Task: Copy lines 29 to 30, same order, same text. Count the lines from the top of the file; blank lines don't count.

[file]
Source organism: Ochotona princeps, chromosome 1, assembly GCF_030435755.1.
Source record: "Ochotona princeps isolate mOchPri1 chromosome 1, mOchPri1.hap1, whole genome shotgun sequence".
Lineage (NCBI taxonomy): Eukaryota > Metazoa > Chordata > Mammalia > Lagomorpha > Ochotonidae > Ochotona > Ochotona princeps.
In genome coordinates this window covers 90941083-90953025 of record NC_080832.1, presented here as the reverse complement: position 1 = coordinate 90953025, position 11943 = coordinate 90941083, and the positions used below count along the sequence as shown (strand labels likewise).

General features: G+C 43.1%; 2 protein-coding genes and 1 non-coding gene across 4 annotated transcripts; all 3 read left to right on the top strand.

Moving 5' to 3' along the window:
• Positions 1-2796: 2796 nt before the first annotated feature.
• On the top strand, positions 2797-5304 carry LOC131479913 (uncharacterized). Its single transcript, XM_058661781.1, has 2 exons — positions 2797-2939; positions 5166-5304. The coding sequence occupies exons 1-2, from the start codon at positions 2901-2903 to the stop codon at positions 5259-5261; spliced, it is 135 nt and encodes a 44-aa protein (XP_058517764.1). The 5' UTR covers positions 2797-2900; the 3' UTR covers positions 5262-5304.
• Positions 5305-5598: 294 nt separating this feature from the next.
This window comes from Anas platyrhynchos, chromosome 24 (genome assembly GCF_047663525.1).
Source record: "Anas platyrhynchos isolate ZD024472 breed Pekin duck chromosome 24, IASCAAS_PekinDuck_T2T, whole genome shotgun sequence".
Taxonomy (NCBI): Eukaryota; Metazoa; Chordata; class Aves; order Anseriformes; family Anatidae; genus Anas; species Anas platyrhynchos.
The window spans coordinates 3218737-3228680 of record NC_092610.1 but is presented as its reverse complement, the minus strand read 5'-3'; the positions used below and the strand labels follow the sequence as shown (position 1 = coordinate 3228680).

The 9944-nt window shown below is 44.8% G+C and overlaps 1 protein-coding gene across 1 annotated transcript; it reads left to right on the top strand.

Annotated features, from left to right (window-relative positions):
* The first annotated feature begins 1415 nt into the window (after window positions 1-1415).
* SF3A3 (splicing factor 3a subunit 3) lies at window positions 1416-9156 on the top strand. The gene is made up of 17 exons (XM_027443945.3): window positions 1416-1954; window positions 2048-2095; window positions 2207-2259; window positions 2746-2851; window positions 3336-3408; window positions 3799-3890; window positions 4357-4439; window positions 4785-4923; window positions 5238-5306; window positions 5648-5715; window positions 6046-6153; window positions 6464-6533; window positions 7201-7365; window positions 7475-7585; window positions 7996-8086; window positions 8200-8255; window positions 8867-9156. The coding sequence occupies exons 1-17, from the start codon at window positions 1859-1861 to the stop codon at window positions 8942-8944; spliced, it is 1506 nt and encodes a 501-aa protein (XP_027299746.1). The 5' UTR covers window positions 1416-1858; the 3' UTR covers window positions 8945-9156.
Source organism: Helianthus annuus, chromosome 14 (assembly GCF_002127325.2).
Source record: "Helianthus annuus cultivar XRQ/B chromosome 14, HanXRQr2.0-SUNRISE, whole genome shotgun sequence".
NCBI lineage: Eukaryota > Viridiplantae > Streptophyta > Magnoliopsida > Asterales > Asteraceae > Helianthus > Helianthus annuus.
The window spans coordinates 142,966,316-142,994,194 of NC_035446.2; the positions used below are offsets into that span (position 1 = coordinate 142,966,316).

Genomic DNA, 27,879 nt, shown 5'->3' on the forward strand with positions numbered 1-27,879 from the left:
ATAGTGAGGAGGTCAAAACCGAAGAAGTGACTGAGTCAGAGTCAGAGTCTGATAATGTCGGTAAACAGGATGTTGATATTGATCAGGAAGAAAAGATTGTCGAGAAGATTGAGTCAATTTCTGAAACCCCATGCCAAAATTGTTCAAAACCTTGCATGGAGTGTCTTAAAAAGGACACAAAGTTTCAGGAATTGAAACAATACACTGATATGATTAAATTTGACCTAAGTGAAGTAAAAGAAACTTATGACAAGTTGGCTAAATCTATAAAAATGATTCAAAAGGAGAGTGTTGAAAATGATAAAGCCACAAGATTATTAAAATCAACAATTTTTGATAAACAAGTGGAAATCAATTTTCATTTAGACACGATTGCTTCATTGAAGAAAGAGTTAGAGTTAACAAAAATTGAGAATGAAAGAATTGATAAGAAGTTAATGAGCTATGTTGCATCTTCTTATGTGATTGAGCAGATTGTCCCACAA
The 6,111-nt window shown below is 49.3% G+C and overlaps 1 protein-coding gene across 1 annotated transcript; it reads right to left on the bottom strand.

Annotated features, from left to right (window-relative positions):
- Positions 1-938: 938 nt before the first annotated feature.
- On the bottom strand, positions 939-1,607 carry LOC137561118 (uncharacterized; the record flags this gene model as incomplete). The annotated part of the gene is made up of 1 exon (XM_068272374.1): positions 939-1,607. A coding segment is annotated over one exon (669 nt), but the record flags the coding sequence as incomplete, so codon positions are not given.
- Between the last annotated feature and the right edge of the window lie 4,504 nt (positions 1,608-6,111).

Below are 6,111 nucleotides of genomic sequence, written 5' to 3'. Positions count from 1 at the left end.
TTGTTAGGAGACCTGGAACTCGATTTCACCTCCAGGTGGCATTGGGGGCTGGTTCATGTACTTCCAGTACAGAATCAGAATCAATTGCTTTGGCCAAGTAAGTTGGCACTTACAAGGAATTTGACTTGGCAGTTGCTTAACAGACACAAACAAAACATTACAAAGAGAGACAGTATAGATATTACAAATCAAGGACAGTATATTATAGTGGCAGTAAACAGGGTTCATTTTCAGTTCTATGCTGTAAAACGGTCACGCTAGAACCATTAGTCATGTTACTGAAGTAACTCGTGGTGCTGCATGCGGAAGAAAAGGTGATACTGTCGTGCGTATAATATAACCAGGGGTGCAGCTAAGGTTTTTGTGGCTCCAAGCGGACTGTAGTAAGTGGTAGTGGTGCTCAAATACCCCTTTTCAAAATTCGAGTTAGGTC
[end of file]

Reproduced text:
Below are 6,111 nucleotides of genomic sequence, written 5' to 3'. Positions count from 1 at the left end.
TTGTTAGGAGACCTGGAACTCGATTTCACCTCCAGGTGGCATTGGGGGCTGGTTCATGTACTTCCAGTACAGAATCAGAATCAATTGCTTTGGCCAAGTAAGTTGGCACTTACAAGGAATTTGACTTGGCAGTTGCTTAACAGACACAAACAAAACATTACAAAGAGAGACAGTATAGATATTACAAATCAAGGACAGTATATTATAGTGGCAGTAAACAGGGTTCATTTTCAGTTCTATGCTGTAAAACGGTCACGCTAGAACCATTAGTCATGTTACTGAAGTAACTCGTGGTGCTGCATGCGGAAGAAAAGGTGATACTGTCGTGCGTATAATATAACCAGGGGTGCAGCTAAGGTTTTTGTGGCTCCAAGCGGACTGTAGTAAGTGGTAGTGGTGCTCAAATACCCCTTTTCAAAATTCGAGTTAGGTC